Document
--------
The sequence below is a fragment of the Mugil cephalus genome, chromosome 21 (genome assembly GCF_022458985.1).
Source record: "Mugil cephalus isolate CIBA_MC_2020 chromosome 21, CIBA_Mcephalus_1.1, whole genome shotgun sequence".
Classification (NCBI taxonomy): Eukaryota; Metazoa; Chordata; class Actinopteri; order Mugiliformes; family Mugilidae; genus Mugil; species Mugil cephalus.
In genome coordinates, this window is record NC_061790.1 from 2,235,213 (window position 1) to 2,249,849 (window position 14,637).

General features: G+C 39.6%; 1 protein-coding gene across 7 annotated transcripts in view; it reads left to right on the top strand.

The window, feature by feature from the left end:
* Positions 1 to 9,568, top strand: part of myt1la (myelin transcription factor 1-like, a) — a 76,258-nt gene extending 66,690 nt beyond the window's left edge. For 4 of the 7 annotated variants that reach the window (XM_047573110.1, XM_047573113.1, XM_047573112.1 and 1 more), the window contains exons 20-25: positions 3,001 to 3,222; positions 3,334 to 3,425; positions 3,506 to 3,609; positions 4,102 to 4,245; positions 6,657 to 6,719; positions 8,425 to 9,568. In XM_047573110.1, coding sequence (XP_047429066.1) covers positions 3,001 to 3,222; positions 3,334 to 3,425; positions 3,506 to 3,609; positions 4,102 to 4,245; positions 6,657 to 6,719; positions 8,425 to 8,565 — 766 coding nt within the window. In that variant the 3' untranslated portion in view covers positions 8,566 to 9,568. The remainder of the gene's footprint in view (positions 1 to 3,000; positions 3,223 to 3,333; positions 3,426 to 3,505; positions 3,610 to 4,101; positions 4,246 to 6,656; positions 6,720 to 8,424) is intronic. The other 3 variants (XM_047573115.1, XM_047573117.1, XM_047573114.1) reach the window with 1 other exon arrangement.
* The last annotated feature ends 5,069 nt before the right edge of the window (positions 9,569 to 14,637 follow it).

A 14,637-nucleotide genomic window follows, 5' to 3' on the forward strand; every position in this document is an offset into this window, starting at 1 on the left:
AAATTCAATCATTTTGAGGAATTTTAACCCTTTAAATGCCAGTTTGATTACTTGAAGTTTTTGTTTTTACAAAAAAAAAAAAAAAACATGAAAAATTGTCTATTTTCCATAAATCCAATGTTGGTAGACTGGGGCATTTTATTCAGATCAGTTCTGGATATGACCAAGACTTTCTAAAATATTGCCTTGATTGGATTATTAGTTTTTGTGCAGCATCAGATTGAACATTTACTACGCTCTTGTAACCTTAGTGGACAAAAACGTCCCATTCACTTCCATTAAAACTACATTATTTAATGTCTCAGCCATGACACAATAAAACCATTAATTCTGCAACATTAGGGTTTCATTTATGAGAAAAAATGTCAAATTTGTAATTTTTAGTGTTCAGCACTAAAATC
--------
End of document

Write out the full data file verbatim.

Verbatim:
The sequence below is a fragment of the Mugil cephalus genome, chromosome 21 (genome assembly GCF_022458985.1).
Source record: "Mugil cephalus isolate CIBA_MC_2020 chromosome 21, CIBA_Mcephalus_1.1, whole genome shotgun sequence".
Classification (NCBI taxonomy): Eukaryota; Metazoa; Chordata; class Actinopteri; order Mugiliformes; family Mugilidae; genus Mugil; species Mugil cephalus.
In genome coordinates, this window is record NC_061790.1 from 2,235,213 (window position 1) to 2,249,849 (window position 14,637).

General features: G+C 39.6%; 1 protein-coding gene across 7 annotated transcripts in view; it reads left to right on the top strand.

The window, feature by feature from the left end:
* Positions 1 to 9,568, top strand: part of myt1la (myelin transcription factor 1-like, a) — a 76,258-nt gene extending 66,690 nt beyond the window's left edge. For 4 of the 7 annotated variants that reach the window (XM_047573110.1, XM_047573113.1, XM_047573112.1 and 1 more), the window contains exons 20-25: positions 3,001 to 3,222; positions 3,334 to 3,425; positions 3,506 to 3,609; positions 4,102 to 4,245; positions 6,657 to 6,719; positions 8,425 to 9,568. In XM_047573110.1, coding sequence (XP_047429066.1) covers positions 3,001 to 3,222; positions 3,334 to 3,425; positions 3,506 to 3,609; positions 4,102 to 4,245; positions 6,657 to 6,719; positions 8,425 to 8,565 — 766 coding nt within the window. In that variant the 3' untranslated portion in view covers positions 8,566 to 9,568. The remainder of the gene's footprint in view (positions 1 to 3,000; positions 3,223 to 3,333; positions 3,426 to 3,505; positions 3,610 to 4,101; positions 4,246 to 6,656; positions 6,720 to 8,424) is intronic. The other 3 variants (XM_047573115.1, XM_047573117.1, XM_047573114.1) reach the window with 1 other exon arrangement.
* The last annotated feature ends 5,069 nt before the right edge of the window (positions 9,569 to 14,637 follow it).

A 14,637-nucleotide genomic window follows, 5' to 3' on the forward strand; every position in this document is an offset into this window, starting at 1 on the left:
AAATTCAATCATTTTGAGGAATTTTAACCCTTTAAATGCCAGTTTGATTACTTGAAGTTTTTGTTTTTACAAAAAAAAAAAAAAAACATGAAAAATTGTCTATTTTCCATAAATCCAATGTTGGTAGACTGGGGCATTTTATTCAGATCAGTTCTGGATATGACCAAGACTTTCTAAAATATTGCCTTGATTGGATTATTAGTTTTTGTGCAGCATCAGATTGAACATTTACTACGCTCTTGTAACCTTAGTGGACAAAAACGTCCCATTCACTTCCATTAAAACTACATTATTTAATGTCTCAGCCATGACACAATAAAACCATTAATTCTGCAACATTAGGGTTTCATTTATGAGAAAAAATGTCAAATTTGTAATTTTTAGTGTTCAGCACTAAAATC